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  Geotimes - November 2007 - Volcanoes may have swallowed early Earth’s oxygen

Volcanoes may have swallowed early Earth’s oxygen

New research suggests that early Earth did have oxygen during parts of the Archean, but volcanoes such as this one at White Island in New Zealand swallowed it up, thus preventing life from thriving.

Many scientists have thought that up until about 2.5 billion years ago Earth’s atmosphere was suffocating — devoid of the oxygen that makes modern-day life possible. But evidence found in old rocks indicates that about 200 million years prior to that, photosynthetic cyanobacteria began producing oxygen at rates similar to today’s (see Geotimes, November 2006). As there was no aerobic life to consume all that gas, however, exactly where it all went has remained a mystery.

Now, Lee Kump of NASA’s Astrobiology Institute and Pennsylvania State University in University Park and Mark Barley of the University of Western Australia in Crawley have found a possible explanation: In the Aug. 30 Nature, the team suggests that oxygen-hungry gases spewed out by the large number of undersea volcanoes present during the Archean — between 3.8 billion and 2.5 billion years ago — devoured oxygen as quickly as it was produced, preventing the gas from accumulating in the atmosphere.

The team gathered a large dataset of volcanic activity through time and looked for clues that could explain a strange coincidence, Kump says. “Two seemingly unrelated events happened during the Archean-Proterozoic transition about 2.5 billion years ago,” he says. One of these events was a major change in the atmospheric composition, from oxygen-devoid to oxygen-rich, he says. The other was a major tectonic event, the formation and thickening of continental crust that caused volcanoes to move from the seafloor to land.

Submarine volcanoes release gases such as carbon monoxide, methane and hydrogen sulfide. “These react vigorously with oxygen and essentially strip it from the ocean. Then these gases escape into the atmosphere and mop up any oxygen that might be lingering around there,” Kump says, comparing the atmosphere to a huge bathtub. The oxygen-producing cyanobacteria acted like a faucet, while all the underwater volcanism during the Archean served as a large drain. “Even though the faucet was pouring oxygen into the atmosphere, nothing was accumulating in the bathtub because the drain was so big,” he says.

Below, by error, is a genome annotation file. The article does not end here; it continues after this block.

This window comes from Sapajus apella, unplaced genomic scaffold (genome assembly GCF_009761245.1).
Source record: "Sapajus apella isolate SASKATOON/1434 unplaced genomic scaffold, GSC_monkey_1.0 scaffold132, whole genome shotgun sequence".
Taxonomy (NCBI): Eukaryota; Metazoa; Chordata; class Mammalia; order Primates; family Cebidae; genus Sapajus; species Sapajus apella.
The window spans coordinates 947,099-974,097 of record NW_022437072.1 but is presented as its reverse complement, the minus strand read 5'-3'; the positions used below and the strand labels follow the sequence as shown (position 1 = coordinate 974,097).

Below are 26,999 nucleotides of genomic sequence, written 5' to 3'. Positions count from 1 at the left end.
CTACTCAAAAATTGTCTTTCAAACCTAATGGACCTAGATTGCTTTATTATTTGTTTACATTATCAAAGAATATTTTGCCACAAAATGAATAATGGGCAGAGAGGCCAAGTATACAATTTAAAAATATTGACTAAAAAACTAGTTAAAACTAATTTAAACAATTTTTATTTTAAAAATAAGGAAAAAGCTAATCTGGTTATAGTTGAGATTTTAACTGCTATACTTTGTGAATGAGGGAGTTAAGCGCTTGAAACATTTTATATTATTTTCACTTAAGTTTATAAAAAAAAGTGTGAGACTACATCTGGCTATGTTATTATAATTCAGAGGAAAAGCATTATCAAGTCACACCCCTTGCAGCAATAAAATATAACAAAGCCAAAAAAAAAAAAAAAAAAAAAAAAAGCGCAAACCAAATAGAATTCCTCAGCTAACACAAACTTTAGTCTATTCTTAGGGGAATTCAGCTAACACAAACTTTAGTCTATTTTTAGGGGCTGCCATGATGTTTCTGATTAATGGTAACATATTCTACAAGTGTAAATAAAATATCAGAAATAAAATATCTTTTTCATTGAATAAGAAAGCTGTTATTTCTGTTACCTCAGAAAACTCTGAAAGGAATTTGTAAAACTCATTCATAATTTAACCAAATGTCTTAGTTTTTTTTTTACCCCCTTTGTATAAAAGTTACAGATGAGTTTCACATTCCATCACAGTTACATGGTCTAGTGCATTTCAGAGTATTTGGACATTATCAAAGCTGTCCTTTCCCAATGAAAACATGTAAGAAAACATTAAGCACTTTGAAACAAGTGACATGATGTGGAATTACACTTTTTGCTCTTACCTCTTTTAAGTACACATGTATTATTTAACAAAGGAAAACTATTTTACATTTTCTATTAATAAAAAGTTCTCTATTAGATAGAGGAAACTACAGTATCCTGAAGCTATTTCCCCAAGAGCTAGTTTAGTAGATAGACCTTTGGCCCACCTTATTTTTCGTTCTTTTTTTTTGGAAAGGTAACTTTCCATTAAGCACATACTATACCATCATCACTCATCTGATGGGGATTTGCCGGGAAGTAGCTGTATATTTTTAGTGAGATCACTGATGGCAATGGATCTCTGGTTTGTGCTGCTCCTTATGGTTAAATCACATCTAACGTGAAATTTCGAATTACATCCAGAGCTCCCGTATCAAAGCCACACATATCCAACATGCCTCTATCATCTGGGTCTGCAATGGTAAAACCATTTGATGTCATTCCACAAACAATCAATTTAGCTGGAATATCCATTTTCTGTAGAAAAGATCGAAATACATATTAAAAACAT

Unlike their submarine counterparts, volcanoes erupting on land pump out gases, such as carbon dioxide, that do not react with oxygen. That means that the change from predominantly submarine to terrestrial volcanism caused the oxygen drain to shrink, allowing the gas to build up in the atmosphere, Kump says.

“Scientists have known for a long time that these major tectonic events happened at the same time as the atmosphere was changing and the question was ‘What’s the cause and effect relationship?’” says Tim Lyons of the University of California at Riverside. “Now Kump and Barley have put the pieces together and it all makes sense,” he says.

“I like this story because it is sort of an advance beyond Darwinian evolution,” Kump says. “In Darwin’s survival of the fittest, you have an environmental change that then drives a biological change.” Here, he says, “we have a biological innovation, namely the origin of oxygen-producing cyanobacteria,” but that did not have an environmental impact at the onset. Instead, there was “an evolutionary bottleneck” that prevented the development of oxygen-loving organisms for about 200 million years, he says. Only after major tectonic events occurred could new species take advantage of the oxygen, he says. “This shows that life and environment are co-evolving.”

Nicole Branan
Geotimes contributing writer

"Airing out an early atmosphere," Geotimes, November 2006 

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